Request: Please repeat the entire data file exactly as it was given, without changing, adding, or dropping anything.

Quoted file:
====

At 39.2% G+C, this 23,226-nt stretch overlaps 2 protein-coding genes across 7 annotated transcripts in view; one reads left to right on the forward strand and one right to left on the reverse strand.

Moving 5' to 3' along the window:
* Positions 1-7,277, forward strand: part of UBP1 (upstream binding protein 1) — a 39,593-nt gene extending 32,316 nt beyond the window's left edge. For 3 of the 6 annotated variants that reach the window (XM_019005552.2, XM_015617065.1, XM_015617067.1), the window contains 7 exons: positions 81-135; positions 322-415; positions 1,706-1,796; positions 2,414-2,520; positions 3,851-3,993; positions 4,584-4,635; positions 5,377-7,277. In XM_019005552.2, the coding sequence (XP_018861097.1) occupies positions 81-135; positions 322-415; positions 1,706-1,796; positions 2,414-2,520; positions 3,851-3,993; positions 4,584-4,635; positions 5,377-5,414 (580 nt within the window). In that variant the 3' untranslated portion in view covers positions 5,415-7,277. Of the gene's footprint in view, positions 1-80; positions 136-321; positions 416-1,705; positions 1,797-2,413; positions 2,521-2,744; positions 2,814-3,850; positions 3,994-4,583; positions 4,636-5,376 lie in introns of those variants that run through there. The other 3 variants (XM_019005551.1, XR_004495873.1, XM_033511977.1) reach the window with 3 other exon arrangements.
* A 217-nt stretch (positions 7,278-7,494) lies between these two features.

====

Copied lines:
At 39.2% G+C, this 23,226-nt stretch overlaps 2 protein-coding genes across 7 annotated transcripts in view; one reads left to right on the forward strand and one right to left on the reverse strand.

Moving 5' to 3' along the window:
* Positions 1-7,277, forward strand: part of UBP1 (upstream binding protein 1) — a 39,593-nt gene extending 32,316 nt beyond the window's left edge. For 3 of the 6 annotated variants that reach the window (XM_019005552.2, XM_015617065.1, XM_015617067.1), the window contains 7 exons: positions 81-135; positions 322-415; positions 1,706-1,796; positions 2,414-2,520; positions 3,851-3,993; positions 4,584-4,635; positions 5,377-7,277. In XM_019005552.2, the coding sequence (XP_018861097.1) occupies positions 81-135; positions 322-415; positions 1,706-1,796; positions 2,414-2,520; positions 3,851-3,993; positions 4,584-4,635; positions 5,377-5,414 (580 nt within the window). In that variant the 3' untranslated portion in view covers positions 5,415-7,277. Of the gene's footprint in view, positions 1-80; positions 136-321; positions 416-1,705; positions 1,797-2,413; positions 2,521-2,744; positions 2,814-3,850; positions 3,994-4,583; positions 4,636-5,376 lie in introns of those variants that run through there. The other 3 variants (XM_019005551.1, XR_004495873.1, XM_033511977.1) reach the window with 3 other exon arrangements.
* A 217-nt stretch (positions 7,278-7,494) lies between these two features.